Subscribe to the BioNews newsletter for free

Login
Advanced Search

Search for
BioNews


Print Page Follow BioNews on Twitter BioNews RSS feed

Like the Progress Educational Trust on Facebook







'Gluttony gene' stops mice feeling full

26 March 2012

By Kimberley Bryon-Dodd

Appeared in BioNews 650

A mutation in a gene linked to obesity causes mice to eat up to 80 percent more than normal, a study suggests.

After eating, hormones send signals to the brain to let it know it's full. However, scientists found that in mice with a faulty version of the BDNF gene, these messages were 'blocked'.

'If there is a problem with the BDNF gene, neurons can't talk to each other, and the leptin and insulin [hormone] signals are ineffective, and appetite is not modified', said researcher Professor Baoji Xu from the Georgetown Medical Centre in the USA.

When the team monitored the eating habits of mice with and without the mutation, they found males were twice as heavy as their normal counterparts, and females were 2.7 times heavier. This was to do with them over-eating, rather than a reduction in their activity levels.

An additional part of the study, published in Nature Medicine, looked at what happened when leptin, often referred to as the 'hunger hormone' due to its role in regulating appetite, was injected into the mice. While the hormone had no effect on the mice with the BDNF mutation, there was a 26 percent reduction in amount of food eaten in those with a non-mutated gene.

The researchers now hope to use these results to help control obesity in humans.

Professor Xu said: 'This discovery may open up novel strategies to help the brain control body weight'.

However, any future treatment is still a long way off. Although we do have the BDNF gene, the mutation examined in this study is rare in humans and it cannot be assumed that human bodies react in exactly the same way as mice.

Tam Fry, spokesman for the National Obesity Forum, told the Daily Mail that 'fixing the mutation may not be plain sailing' and 'even when its fixed in mice it will be years before his solution can he be used in humans'.

 

RELATED ARTICLES FROM THE BIONEWS ARCHIVE

28 May 2014 - by Siobhan Chan 
Genes responsible for night eating syndrome, where eating patterns are out of sync with sleeping schedules, have been found in a study on mice... [Read More]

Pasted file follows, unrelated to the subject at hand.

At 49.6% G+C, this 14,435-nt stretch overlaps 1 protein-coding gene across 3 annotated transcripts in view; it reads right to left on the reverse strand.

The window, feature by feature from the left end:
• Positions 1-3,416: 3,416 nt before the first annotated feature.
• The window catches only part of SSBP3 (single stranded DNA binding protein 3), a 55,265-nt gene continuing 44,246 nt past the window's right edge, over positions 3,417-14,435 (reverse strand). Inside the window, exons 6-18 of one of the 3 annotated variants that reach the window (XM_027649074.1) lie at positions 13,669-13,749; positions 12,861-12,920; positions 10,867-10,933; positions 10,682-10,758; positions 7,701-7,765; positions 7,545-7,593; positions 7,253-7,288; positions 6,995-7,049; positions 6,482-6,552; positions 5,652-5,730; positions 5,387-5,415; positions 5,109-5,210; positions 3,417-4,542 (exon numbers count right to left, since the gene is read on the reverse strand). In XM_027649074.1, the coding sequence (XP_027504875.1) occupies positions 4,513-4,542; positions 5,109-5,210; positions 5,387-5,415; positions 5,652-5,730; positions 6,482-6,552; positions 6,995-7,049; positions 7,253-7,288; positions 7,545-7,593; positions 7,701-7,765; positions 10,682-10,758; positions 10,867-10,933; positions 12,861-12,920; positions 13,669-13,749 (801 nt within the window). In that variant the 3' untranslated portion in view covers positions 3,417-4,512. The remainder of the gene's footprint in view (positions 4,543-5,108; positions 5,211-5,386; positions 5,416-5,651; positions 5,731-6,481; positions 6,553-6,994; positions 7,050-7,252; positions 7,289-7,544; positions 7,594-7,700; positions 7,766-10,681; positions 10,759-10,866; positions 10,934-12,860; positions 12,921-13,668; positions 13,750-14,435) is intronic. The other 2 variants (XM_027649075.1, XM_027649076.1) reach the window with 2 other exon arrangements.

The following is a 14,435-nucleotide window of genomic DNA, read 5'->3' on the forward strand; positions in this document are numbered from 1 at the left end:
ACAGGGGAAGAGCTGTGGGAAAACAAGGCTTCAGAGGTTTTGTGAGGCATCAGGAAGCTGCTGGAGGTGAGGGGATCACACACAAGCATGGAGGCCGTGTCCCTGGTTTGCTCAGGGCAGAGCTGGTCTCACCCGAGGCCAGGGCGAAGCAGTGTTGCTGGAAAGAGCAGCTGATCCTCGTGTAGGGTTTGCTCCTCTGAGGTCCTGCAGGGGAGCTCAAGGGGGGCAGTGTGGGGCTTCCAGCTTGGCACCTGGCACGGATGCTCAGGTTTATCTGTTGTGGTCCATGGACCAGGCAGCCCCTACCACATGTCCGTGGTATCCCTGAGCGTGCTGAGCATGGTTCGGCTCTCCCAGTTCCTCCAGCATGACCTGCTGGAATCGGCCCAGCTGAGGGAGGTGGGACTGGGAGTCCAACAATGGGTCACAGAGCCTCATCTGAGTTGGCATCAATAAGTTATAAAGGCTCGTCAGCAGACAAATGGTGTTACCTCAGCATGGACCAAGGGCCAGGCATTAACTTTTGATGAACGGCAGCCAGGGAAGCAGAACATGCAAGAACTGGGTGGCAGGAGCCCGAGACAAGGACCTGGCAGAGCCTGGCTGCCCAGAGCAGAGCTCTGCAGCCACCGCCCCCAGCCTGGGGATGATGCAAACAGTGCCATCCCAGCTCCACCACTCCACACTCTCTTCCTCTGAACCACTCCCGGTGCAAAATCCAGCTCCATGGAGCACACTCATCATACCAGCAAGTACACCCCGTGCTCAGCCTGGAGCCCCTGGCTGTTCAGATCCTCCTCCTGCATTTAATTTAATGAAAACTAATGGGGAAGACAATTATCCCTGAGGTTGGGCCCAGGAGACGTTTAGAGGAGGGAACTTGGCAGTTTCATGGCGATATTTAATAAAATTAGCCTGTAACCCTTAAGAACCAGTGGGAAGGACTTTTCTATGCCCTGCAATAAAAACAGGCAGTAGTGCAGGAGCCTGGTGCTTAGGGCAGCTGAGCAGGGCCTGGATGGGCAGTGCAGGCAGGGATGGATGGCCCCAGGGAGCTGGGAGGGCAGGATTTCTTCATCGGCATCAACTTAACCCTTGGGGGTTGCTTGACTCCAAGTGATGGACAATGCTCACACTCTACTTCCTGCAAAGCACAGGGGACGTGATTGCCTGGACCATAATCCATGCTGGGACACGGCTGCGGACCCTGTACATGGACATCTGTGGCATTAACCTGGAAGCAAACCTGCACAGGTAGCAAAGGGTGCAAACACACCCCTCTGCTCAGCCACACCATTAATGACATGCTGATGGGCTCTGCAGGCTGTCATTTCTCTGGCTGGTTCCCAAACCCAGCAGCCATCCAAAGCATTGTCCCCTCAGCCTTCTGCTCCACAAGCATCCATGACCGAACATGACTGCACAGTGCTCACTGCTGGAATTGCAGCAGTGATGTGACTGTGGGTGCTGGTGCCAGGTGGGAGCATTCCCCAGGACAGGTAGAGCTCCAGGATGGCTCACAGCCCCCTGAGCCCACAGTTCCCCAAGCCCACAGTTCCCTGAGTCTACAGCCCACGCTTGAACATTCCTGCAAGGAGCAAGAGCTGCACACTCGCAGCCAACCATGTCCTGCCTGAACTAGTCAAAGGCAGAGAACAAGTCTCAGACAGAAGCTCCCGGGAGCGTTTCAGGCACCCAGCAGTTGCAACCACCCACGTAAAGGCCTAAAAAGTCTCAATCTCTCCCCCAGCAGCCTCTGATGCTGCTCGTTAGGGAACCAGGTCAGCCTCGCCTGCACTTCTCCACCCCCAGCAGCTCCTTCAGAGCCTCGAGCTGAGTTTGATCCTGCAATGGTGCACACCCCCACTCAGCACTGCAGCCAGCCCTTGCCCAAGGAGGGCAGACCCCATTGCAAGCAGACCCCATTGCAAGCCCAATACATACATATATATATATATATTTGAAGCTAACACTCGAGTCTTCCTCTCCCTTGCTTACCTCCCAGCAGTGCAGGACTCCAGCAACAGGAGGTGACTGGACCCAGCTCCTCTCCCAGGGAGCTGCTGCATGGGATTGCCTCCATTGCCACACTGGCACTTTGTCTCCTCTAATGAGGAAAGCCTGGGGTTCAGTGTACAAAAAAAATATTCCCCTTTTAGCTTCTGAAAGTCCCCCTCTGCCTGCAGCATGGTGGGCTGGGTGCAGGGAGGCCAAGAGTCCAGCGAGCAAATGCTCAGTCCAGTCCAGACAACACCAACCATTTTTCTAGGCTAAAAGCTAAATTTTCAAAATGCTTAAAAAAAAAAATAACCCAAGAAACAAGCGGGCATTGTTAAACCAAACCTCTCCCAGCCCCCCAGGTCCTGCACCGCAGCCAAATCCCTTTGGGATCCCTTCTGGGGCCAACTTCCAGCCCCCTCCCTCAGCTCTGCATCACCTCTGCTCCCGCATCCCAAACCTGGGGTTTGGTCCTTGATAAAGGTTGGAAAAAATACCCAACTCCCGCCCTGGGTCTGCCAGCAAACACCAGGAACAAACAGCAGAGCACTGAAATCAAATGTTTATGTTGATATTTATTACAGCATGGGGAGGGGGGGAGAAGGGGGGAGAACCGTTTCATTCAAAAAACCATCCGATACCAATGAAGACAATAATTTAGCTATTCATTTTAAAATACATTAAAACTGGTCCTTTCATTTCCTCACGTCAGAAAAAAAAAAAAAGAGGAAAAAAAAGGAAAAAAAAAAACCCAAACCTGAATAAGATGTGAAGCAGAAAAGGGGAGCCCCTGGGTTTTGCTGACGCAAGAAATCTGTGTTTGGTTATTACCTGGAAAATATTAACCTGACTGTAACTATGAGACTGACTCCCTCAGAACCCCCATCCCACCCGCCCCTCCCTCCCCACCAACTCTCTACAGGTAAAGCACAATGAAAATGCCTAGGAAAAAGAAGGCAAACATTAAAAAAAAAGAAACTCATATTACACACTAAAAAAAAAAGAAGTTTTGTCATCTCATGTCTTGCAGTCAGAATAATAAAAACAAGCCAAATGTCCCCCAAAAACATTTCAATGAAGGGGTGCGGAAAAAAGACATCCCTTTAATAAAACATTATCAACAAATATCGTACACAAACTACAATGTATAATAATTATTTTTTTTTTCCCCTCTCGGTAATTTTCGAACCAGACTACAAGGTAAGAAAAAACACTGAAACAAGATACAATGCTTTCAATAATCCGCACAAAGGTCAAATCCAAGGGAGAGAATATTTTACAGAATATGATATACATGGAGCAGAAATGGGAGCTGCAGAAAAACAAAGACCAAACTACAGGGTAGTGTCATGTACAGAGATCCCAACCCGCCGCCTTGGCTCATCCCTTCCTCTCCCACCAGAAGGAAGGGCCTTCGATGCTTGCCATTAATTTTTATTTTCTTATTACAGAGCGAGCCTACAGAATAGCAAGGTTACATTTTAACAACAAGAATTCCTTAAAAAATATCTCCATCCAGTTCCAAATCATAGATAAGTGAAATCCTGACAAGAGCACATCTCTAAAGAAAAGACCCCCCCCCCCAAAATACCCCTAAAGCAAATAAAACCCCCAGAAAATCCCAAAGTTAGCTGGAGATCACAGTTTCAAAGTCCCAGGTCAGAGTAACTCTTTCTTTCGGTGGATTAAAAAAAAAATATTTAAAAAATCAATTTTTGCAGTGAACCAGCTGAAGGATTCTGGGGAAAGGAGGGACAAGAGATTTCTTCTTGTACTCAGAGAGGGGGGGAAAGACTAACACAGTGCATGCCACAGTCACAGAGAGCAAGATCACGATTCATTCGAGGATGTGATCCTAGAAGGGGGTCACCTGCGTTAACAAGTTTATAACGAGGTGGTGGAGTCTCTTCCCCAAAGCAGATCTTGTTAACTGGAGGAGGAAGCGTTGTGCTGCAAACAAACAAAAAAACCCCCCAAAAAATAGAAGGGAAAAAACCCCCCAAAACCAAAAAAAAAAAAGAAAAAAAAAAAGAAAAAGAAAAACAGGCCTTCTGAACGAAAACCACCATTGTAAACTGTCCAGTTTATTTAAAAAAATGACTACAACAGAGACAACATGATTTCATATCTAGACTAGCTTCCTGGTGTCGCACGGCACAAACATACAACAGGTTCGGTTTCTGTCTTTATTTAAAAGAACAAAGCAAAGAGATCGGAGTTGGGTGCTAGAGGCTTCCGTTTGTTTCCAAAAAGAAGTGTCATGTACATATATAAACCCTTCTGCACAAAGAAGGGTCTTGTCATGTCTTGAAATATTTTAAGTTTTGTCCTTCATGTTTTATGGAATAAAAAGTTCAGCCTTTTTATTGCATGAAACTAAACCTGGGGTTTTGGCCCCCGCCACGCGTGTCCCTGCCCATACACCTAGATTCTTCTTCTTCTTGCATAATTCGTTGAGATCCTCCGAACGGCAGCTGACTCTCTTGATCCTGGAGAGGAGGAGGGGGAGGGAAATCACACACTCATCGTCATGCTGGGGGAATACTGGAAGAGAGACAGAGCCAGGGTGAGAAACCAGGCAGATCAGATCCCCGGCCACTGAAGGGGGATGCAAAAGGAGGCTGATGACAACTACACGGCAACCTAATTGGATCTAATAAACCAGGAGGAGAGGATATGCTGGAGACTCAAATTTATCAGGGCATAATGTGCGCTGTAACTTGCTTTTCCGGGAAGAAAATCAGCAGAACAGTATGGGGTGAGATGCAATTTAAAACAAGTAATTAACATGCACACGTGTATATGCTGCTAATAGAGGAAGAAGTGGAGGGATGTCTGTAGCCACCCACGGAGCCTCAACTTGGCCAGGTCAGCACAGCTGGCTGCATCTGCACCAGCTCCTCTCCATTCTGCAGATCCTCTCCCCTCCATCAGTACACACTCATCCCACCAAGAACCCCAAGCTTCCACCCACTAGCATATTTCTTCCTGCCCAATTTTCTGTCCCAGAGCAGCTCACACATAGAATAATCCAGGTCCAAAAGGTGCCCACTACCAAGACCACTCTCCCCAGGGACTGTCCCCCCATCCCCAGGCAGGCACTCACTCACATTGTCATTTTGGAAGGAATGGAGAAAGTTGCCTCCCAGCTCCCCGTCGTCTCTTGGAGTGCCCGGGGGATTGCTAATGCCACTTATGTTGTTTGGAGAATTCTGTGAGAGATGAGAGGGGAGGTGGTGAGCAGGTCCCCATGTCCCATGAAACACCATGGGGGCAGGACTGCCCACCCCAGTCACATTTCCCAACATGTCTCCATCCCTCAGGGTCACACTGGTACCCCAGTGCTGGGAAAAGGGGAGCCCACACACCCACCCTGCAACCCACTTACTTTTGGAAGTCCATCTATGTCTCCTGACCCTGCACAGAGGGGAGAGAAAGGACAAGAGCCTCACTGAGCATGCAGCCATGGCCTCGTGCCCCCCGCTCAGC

22 July 2013 - by Julianna Photopoulos 
A gene known to be linked to a much higher risk of obesity has been found to affect levels of the hunger hormone ghrelin, according to an international group of scientists... [Read More]
16 April 2012 - by Oliver Timmis 
Two new genetic variants that could increase the risk of childhood obesity have been identified in the largest ever genome-wide study of the disease... [Read More]

19 March 2012 - by Dr Linda Wijlaars 
A gene known to protect from cancer might also prevent obesity, scientists say. The researchers had set out to search for a link between the Pten gene and a longer lifespan in mice, but to their surprise, a double dose of the gene also led the mice to be thinner than their normal counterparts... [Read More]
07 November 2011 - by Marianne Neary 
When it comes to our weight, there is no need to wallow in the gene pool. Scientists have found that physical activity lessens the link between genes and obesity... [Read More]
19 September 2011 - by Mehmet Fidanboylu 
Scientists in Scotland have discovered a number of genes that are highly expressed in fat tissue and lead to storage of excess fat in mice. The findings, reported in PLoS ONE, could explain why some people carry more weight than others despite sharing similar diets... [Read More]
23 May 2011 - by Kimberley Bryon-Dodd 
Scientists say they have found a 'master regulator' gene, KLF14, which controls how active some fat metabolism genes are in your fat cells.... [Read More]

HAVE YOUR SAY
Be the first to have your say.

You need to Login or Register to add comments.

By posting a comment you agree to abide by the BioNews terms and conditions

 


 

- click here to enquire about using this story.

Printer Friendly Page

Published by the Progress Educational Trust
Become a Friend of PET HERE, and give the Progress Educational Trust a regular donation

The Progress Educational Trust was shortlisted for the Charity Times Awards 2011

Good Fundraising Code

Advertise your products and services HERE - click for further details